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Why Do Female Politicians Avoid Sex Scandals? One Word: Sexism Why Do Female Politicians Avoid Sex Scandals? One Word: Sexism

Why Do Female Politicians Avoid Sex Scandals? One Word: Sexism

by Nona Willis Aronowitz
June 14, 2011

Nikki Haley, one of the few female politicians who has weathered a sex scandal, denied the whole thing.

The New York Times and ABC contemplated the same question this weekend: Why don't female politicians get caught up in sex scandals? The Times found that women see their positions in politics differently than men. They’re more reluctant to seek public office in the first place, and when they get there, they’re less likely to screw it all up with adultery and sexting. An ABC panel focused on things like testosterone and ego, boiling the issue down to this quote from Rutgers University scholar Debbie Walsh: “Women run for office to do something, and men run for office to be somebody.”

These are all nicer ways of saying that sexism is responsible for female politicians’ good behavior. This isn’t a new idea. It’s been thrown around everywhere from university studies to feminist living rooms, in every career from journalism to investment banking: women (and any oppressed group) have to work twice as hard to get noticed and be successful, often for far less pay, recognition, and respect. It would follow that women in the male-dominated field of politics would be all too aware of the scrutiny that comes along with their position and feel less invincible while on the job.

Not only that, their decisions to enter politics are far more deliberate, so they are less likely to jeopardize their hard-won positions—or at least take more precautions so they don’t get caught. A study done by Psychological Science showed that women, especially powerful women, are just as likely to cheat as men. Which just means they're a lot better at keeping their private lives, well, private. Or sticking to their denials, like South Carolina governor Nikki Haley.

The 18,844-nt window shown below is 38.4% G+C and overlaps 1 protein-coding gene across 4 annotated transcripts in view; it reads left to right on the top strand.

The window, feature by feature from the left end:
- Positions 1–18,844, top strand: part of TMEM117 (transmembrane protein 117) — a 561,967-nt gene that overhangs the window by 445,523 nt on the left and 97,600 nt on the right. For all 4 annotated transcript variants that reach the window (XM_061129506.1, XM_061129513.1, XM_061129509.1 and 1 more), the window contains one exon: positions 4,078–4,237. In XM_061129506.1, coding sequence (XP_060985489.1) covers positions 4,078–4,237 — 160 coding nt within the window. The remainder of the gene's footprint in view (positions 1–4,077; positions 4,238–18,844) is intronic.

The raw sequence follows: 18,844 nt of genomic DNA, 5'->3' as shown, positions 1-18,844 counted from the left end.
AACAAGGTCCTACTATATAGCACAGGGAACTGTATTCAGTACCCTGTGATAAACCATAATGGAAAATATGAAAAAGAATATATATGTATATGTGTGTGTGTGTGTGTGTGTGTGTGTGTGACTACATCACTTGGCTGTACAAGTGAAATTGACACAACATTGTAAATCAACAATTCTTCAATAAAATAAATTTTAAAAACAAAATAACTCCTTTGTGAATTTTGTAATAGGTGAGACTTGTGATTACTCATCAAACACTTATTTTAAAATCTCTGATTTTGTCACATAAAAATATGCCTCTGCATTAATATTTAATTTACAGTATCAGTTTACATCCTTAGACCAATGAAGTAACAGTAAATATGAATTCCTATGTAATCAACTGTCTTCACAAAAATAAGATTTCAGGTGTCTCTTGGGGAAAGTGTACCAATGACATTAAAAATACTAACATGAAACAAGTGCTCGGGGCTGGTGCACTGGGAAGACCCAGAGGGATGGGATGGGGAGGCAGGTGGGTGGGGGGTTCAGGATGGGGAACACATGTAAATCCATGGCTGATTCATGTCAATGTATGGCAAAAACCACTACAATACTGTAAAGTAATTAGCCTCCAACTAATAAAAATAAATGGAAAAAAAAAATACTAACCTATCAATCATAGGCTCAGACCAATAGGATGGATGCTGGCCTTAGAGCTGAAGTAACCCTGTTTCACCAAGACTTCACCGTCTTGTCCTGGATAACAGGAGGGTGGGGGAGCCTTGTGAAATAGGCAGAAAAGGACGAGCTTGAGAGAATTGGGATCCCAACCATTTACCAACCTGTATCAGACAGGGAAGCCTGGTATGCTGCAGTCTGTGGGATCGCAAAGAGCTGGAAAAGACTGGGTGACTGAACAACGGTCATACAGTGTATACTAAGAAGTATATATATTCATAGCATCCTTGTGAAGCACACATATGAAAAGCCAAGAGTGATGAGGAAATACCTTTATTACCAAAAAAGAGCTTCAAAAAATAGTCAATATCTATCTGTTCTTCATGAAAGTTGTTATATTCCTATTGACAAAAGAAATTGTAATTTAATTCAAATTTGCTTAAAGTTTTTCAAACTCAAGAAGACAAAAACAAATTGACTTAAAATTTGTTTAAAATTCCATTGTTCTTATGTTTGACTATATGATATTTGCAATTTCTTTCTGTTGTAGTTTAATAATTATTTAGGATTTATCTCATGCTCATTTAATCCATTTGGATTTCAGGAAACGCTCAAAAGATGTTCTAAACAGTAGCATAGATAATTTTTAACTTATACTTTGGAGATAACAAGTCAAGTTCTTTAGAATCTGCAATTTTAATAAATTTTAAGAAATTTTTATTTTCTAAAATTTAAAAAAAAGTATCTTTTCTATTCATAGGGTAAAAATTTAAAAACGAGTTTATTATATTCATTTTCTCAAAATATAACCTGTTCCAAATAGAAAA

Still, there’s a key element that’s missing from this explanation: the enduring sexual double standard. ABC’s Christiane Amanpour asked, “If there were more women in power, would there be more women caught up in scandals?” Not until there's a dramatic change in our society's views about women's sexuality.

There are two sets of consequences for men and women who stray from their relationships, sleep around, or otherwise act out sexually. At best, male politicians get an eye roll, a chuckle, a “boys will be boys” dismissal. At worst, they get accused of being hypocrites (if they’ve been touting “family values”), sleazeballs, or in the case of Anthony Weiner, distractions from “real” business. And yes, sometimes they get impeached or ousted from office.

Female politicians who cheat are just as vulnerable to the latter set of consequences, but they’re also liable to get slapped with a whole other set of labels. “Slut” comes to mind. “Whore” is another. Their ability to be good mothers would also likely be called into question. Female politicians are already scrutinized in terms of their looks and sexiness (or lack thereof)—a sex scandal would send these judgments into overdrive. Chances are they wouldn't bounce back as easily as Bill Clinton or Eliot Spitzer, who are both doing pretty damn well for themselves these days.

People are shocked when women step outside of their prescribed roles, especially when it comes to sex. So not only do powerful women realize the precariousness of their positions, they probably realize that the fallout from these scandals would be far greater. Female politicians are less likely to cheat because they know it's much harder for them to bounce back.

photo (cc) by Flickr user maryaustinphoto

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